By Lucy Adams

Police Scotland is increasing the number of officers deployed in local policing divisions to support communities during the latest phase of the COVID pandemic.

More than 300 officers from specialist functions throughout Scotland will move to support colleagues in local policing divisions temporarily from Monday, 10 January, 2022.

At the same time, 258 probationary constables currently undergoing training at the Scottish Police College will also be deployed to local policing divisions.

The use of probationers and officers from specialist functions was successful both earlier in the pandemic and during the COP26 climate conference.

Assistant Chief Constable Alan Speirs said “We are working hard to maximise the availability of officers and staff in frontline duties to ensure that we continue to provide a highly effective policing service to our local communities.

“Omicron is having a significant effect on the country and Police Scotland is included in that. The welfare of our officers and staff is paramount and has been throughout the pandemic.

“As a national service we can quickly flex resources and move people to where they are needed and respond to increased demand and high absence levels.

“By deploying these extra resources we can support local policing and keep people safe during this critical time.”

Special constable numbers fall by 68% since police centralisation  

Police doing community liaison work at the Luss Highland Games on Loch Lomondside.

Meanwhile, LibDem justice spokesperson Liam McArthur MSP has warned the police’s Special Constabulary are a vanishing species after he revealed that their numbers have nosedived since the SNP’s police centralisation.

Scottish Liberal Democrat freedom of information requests have revealed there were 1,394 in 2013/14, but this has fallen to just 453 in September 2021, a decrease of 68%.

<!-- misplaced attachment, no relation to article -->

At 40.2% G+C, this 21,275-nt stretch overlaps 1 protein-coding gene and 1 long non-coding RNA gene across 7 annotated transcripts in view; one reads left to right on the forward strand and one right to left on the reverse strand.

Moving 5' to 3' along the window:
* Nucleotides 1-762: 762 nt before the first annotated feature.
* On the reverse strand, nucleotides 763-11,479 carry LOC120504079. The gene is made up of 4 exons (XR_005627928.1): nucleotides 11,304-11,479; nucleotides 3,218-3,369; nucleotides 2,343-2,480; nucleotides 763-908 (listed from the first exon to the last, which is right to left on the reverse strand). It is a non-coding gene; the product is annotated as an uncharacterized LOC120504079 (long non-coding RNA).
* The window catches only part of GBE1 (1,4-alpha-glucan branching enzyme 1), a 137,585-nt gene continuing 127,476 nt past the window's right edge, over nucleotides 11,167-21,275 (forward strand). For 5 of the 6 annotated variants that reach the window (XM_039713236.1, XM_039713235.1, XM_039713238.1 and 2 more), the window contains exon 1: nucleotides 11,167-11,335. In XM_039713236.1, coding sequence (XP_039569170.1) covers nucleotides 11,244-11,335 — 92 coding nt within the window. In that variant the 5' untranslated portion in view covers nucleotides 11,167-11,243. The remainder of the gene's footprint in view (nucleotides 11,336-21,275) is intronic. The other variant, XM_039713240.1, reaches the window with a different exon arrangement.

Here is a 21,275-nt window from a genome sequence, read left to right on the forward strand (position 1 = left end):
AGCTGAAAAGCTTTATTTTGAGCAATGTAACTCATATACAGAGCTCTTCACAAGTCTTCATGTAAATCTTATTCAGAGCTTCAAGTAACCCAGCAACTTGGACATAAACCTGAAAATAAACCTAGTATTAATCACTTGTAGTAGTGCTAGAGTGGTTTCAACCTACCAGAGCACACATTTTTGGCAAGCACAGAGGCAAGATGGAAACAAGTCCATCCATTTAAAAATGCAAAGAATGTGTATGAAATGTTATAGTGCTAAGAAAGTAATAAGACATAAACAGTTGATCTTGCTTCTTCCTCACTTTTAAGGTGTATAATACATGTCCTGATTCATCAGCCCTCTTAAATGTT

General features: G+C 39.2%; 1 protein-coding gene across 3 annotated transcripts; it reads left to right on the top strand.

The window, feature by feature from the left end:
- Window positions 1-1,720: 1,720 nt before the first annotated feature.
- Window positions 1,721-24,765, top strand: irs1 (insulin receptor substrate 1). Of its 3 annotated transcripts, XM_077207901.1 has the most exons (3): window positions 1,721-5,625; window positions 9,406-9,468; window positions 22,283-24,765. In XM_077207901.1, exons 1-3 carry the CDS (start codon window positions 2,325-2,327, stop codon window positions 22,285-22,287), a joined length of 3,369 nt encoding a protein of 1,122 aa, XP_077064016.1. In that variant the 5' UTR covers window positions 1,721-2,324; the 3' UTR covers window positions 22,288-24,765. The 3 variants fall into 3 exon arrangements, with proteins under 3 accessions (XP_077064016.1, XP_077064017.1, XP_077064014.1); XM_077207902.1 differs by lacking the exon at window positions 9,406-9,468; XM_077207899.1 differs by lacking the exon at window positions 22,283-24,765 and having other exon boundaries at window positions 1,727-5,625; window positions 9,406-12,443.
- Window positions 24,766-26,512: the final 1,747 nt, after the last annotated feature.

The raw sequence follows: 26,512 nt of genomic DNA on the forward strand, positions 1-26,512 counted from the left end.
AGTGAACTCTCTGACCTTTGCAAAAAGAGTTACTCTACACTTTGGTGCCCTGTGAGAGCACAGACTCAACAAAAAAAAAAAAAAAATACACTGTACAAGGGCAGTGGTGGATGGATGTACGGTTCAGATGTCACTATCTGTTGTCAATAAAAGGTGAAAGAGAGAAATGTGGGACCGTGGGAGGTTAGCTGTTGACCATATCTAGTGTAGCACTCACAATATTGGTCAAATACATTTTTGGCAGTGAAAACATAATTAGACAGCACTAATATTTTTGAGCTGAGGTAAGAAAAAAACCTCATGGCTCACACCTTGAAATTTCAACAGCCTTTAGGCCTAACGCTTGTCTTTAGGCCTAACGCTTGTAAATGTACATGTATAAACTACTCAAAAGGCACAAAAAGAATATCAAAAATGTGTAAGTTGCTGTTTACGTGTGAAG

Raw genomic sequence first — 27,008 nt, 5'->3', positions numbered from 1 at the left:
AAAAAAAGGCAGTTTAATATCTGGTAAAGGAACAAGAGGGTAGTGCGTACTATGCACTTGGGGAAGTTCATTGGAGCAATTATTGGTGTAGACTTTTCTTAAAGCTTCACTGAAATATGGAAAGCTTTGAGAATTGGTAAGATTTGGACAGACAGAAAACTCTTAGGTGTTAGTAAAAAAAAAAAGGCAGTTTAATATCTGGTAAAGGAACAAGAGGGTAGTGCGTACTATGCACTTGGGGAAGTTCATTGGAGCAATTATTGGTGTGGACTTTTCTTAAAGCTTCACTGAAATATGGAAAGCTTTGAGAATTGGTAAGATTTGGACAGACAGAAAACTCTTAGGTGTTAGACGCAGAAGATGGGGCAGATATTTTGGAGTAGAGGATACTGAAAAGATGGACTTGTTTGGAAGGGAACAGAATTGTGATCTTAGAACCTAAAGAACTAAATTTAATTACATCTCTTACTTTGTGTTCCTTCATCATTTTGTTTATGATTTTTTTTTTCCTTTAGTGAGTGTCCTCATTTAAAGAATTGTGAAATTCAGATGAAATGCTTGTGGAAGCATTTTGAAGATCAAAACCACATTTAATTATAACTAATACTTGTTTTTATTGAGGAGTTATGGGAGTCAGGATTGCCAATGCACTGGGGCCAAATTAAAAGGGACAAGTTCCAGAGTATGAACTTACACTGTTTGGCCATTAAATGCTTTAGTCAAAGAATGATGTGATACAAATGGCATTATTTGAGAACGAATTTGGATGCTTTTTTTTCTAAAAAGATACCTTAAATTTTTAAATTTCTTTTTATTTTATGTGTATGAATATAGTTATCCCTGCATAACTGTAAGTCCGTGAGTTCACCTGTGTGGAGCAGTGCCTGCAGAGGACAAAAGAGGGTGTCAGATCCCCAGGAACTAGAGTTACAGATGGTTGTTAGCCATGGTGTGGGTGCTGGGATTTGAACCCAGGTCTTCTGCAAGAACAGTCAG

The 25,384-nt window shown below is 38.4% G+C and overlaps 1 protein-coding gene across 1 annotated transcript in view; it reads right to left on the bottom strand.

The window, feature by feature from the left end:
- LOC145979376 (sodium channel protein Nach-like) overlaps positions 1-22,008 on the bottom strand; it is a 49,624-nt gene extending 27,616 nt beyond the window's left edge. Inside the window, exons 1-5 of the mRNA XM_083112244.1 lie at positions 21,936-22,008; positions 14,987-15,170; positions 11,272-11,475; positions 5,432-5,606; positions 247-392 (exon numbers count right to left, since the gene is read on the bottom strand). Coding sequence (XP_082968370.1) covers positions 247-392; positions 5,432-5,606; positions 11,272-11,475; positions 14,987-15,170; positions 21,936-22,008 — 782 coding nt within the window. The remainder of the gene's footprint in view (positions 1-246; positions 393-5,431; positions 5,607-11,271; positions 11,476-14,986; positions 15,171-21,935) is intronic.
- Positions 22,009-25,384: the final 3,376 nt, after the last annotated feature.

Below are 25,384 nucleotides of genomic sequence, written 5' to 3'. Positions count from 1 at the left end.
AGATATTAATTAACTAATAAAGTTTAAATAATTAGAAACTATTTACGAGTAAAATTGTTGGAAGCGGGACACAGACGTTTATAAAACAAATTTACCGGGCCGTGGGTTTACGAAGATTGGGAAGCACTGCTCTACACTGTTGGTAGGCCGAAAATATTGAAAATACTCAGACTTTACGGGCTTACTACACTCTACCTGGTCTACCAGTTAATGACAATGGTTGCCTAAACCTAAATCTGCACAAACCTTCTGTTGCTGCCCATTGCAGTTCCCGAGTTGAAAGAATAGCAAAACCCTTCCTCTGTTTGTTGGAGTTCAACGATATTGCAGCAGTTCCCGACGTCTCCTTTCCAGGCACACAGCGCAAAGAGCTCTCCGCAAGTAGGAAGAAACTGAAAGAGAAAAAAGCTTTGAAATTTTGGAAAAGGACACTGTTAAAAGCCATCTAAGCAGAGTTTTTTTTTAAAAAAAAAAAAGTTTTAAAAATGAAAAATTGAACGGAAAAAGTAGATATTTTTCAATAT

Special constables operate on a part-time and voluntary basis, exercising similar powers to police officers and helping boost the police’s presence in communities.

Mr McArthur commented: “On the SNP’s watch, the special constable is now a vanishing species. At the current rate of decline there will be none left by 2025.

“Special constables perform a valuable role and enhance the police’s presence in communities across Scotland. It’s a shame to see a role with a proud history being allowed to wither away.

“We all know the pressures on police officers and staff, who we expect to step up in our moment of need. It is also clear from the most recent staff survey that they are struggling with exhaustion, stress and mental health problems. That makes it all the more important therefore to ensure they have the support they need.

“The SNP Government must now repair the damage done by its botched centralisation. That includes protecting the future of the Special Constabulary and giving officers and staff the resources that they need to do their jobs.”

One comment

  1. Not surprising that the special constable is becoming extinct.

    More and more Police Scotland are being seen as hostile and not part of the the community. This is quite clear from the political bias that they display

    That political bias is of course being driven from the top and frankly the police are not now being seen as a consensual part of the community. Moreover, with the Hate Crime Bill in place more political policing will become obvious.

    Even the look of the police has changed with their dress attire and equipment being increasingly more reminiscent of a para military militia. The loss of people coming forward to be special police officers is thus a symptom of how less and less the police are integrated with the community.

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